BAYESIAN INFERENCE ON NETWORK TRAFFIC USING LINK COUNT DATA
Claudia Tebaldi & Mike West
Original version: June 1996
Final revision: September 1997
We study Bayesian models and methods for analysing network traffic counts in problems of
inference about the traffic intensity between directed pairs of origins and destinations in networks.
This is a class of problems very recently discussed by Vardi in a 1996 JASA article, and of interest in both
communication and transportation network studies. The current paper develops the
theoretical framework of variants of the origin-destination flow problem, and introduces
Bayesian approaches to analysis and inference. In the first, the so-called fixed routing problem,
traffic or messages pass between nodes in a network, with each message originating at a specific source node, and ultimately
moving through the network to a predetermined destination node. All nodes are candidate origin and destination points.
The framework assumes no travel time complications, considering only the number of messages passing between pairs of
nodes in a specified time interval. The route count, or route flow, problem is to infer the set of actual
number of messages passed between each directed origin-destination pair in the time interval, based on the observed
counts flowing between all directed pairs of adjacent nodes. Based on some development of the theoretical
structure of the problem and assumptions about prior distributional forms, we develop posterior distributions for
inference on actual origin-destination counts and associated flow rates. This involves iterative simulation methods,
or Markov chain Monte Carlo (MCMC), that combine Metropolis-Hastings steps within an overall Gibbs sampling framework.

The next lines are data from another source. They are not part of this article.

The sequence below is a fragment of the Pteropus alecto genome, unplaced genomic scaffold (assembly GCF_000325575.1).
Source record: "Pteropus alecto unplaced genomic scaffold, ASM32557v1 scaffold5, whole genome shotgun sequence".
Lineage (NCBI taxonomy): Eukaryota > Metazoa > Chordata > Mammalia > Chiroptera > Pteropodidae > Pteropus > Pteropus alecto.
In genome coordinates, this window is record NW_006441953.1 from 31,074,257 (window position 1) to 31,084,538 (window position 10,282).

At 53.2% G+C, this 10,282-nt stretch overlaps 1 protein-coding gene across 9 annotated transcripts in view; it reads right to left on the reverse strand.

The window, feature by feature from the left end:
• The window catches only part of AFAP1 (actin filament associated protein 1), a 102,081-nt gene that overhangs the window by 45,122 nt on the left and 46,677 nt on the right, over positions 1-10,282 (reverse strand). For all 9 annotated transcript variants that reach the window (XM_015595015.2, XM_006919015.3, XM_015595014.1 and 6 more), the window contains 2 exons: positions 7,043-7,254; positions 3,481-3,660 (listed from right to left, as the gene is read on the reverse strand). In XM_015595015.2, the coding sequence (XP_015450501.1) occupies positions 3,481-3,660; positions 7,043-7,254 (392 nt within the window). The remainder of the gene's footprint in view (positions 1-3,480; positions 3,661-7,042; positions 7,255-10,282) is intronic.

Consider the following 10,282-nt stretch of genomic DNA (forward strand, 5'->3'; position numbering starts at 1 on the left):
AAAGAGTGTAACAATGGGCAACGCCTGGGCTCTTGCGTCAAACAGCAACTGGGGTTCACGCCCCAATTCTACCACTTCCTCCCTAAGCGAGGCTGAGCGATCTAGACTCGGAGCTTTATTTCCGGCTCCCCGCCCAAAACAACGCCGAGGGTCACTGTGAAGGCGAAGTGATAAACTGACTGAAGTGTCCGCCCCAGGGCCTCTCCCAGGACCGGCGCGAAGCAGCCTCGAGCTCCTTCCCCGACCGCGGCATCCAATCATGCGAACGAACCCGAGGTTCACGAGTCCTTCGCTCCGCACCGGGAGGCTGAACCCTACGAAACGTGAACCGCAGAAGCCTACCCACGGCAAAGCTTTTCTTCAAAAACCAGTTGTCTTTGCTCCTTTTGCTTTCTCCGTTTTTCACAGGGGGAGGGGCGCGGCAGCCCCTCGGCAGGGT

We discuss issues of convergence and related practical matters, and illustrate the approach in a network previously
studied in Vardi's 1996 article. We explore both methodological and applied aspects much further in a
concrete problem of a road network in North Carolina, studied in transportation flow assessment contexts by
civil engineers. This investigation generates critical insight into limitations of statistical analysis, and
particularly of non-Bayesian approaches, due to inherent structural features of the problem.
A truly Bayesian approach, imposing partial stochastic constraints through informed
prior distributions, offers a way of resolving these problems, and is consistent
with prevailing trends in updating traffic flow intensities in this field.
Following this, we explore a second version of the problem that
introduces elements of uncertainty about routes taken by individual messages in terms of Markov selection
of outgoing links for messages at any given node. For specified route choice probabilities, we introduce the concept of
a super-network, namely a fixed routing problem in which the stochastic problem may be embedded. This leads to solution
of the stochastic version of the problem using the methods developed for the original formulation of the fixed routing problem.
This is also illustrated. Finally, we discuss various related issues and model extensions, including
inference on stochastic route choice selection probabilities, questions of missing
data and partially observed link counts, and relationships with current research on road traffic
network problems in which travel times within links are non-negligible and may be estimated from additional data.
Claudia Tebaldi, PhD, is postdoctoral fellow in the
Climate Analysis Section/Geophysical Statistics Project, National
Center for Atmospheric Research, Boulder CO 80307. The research reported here was partially supported by NSF grant DMS-9313013
to the National Institute of Statistical Sciences. This paper appeared (with invited discussion) in the
June 1998 issue of the Journal of the American Statistical Association.
The manuscript is available in either
postscript or pdf